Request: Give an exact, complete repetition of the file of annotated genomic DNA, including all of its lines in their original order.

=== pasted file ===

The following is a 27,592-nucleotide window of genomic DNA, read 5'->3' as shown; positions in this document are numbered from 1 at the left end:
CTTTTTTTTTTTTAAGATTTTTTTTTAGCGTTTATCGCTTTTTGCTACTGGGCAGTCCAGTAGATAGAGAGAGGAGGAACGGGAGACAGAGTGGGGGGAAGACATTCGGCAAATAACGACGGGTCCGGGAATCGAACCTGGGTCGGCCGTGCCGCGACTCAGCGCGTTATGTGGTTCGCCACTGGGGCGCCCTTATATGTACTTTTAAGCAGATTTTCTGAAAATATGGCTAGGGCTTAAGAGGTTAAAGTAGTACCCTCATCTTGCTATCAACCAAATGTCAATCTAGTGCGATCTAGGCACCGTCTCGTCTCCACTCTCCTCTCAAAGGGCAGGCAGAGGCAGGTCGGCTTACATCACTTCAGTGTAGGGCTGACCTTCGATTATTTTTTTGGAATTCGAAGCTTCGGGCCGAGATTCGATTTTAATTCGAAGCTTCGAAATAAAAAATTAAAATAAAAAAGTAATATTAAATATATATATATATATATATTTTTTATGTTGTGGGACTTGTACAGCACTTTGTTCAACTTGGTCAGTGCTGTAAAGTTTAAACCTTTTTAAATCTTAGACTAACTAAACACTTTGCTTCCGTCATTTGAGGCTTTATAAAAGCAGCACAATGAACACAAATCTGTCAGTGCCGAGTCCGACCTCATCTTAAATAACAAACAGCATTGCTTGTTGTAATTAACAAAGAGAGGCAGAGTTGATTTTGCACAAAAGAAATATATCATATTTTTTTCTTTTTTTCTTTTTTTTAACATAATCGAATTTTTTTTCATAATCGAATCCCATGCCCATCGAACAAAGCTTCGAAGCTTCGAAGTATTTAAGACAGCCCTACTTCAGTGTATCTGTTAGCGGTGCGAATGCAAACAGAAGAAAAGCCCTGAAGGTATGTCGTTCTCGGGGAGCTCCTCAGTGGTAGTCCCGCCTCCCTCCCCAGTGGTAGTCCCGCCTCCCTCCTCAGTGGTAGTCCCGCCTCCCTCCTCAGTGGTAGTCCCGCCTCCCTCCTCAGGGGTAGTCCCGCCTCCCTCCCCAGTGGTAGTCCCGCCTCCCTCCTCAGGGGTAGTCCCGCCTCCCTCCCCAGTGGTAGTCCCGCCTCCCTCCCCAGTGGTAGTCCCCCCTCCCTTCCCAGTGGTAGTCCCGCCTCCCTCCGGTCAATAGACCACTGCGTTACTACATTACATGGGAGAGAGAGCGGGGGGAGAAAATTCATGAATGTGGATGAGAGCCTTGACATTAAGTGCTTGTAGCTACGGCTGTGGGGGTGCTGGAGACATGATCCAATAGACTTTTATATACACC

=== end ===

The following is a 27,592-nucleotide window of genomic DNA, read 5'->3' as shown; positions in this document are numbered from 1 at the left end:
CTTTTTTTTTTTTAAGATTTTTTTTTAGCGTTTATCGCTTTTTGCTACTGGGCAGTCCAGTAGATAGAGAGAGGAGGAACGGGAGACAGAGTGGGGGGAAGACATTCGGCAAATAACGACGGGTCCGGGAATCGAACCTGGGTCGGCCGTGCCGCGACTCAGCGCGTTATGTGGTTCGCCACTGGGGCGCCCTTATATGTACTTTTAAGCAGATTTTCTGAAAATATGGCTAGGGCTTAAGAGGTTAAAGTAGTACCCTCATCTTGCTATCAACCAAATGTCAATCTAGTGCGATCTAGGCACCGTCTCGTCTCCACTCTCCTCTCAAAGGGCAGGCAGAGGCAGGTCGGCTTACATCACTTCAGTGTAGGGCTGACCTTCGATTATTTTTTTGGAATTCGAAGCTTCGGGCCGAGATTCGATTTTAATTCGAAGCTTCGAAATAAAAAATTAAAATAAAAAAGTAATATTAAATATATATATATATATATATTTTTTATGTTGTGGGACTTGTACAGCACTTTGTTCAACTTGGTCAGTGCTGTAAAGTTTAAACCTTTTTAAATCTTAGACTAACTAAACACTTTGCTTCCGTCATTTGAGGCTTTATAAAAGCAGCACAATGAACACAAATCTGTCAGTGCCGAGTCCGACCTCATCTTAAATAACAAACAGCATTGCTTGTTGTAATTAACAAAGAGAGGCAGAGTTGATTTTGCACAAAAGAAATATATCATATTTTTTTCTTTTTTTCTTTTTTTTAACATAATCGAATTTTTTTTCATAATCGAATCCCATGCCCATCGAACAAAGCTTCGAAGCTTCGAAGTATTTAAGACAGCCCTACTTCAGTGTATCTGTTAGCGGTGCGAATGCAAACAGAAGAAAAGCCCTGAAGGTATGTCGTTCTCGGGGAGCTCCTCAGTGGTAGTCCCGCCTCCCTCCCCAGTGGTAGTCCCGCCTCCCTCCTCAGTGGTAGTCCCGCCTCCCTCCTCAGTGGTAGTCCCGCCTCCCTCCTCAGGGGTAGTCCCGCCTCCCTCCCCAGTGGTAGTCCCGCCTCCCTCCTCAGGGGTAGTCCCGCCTCCCTCCCCAGTGGTAGTCCCGCCTCCCTCCCCAGTGGTAGTCCCCCCTCCCTTCCCAGTGGTAGTCCCGCCTCCCTCCGGTCAATAGACCACTGCGTTACTACATTACATGGGAGAGAGAGCGGGGGGAGAAAATTCATGAATGTGGATGAGAGCCTTGACATTAAGTGCTTGTAGCTACGGCTGTGGGGGTGCTGGAGACATGATCCAATAGACTTTTATATACACC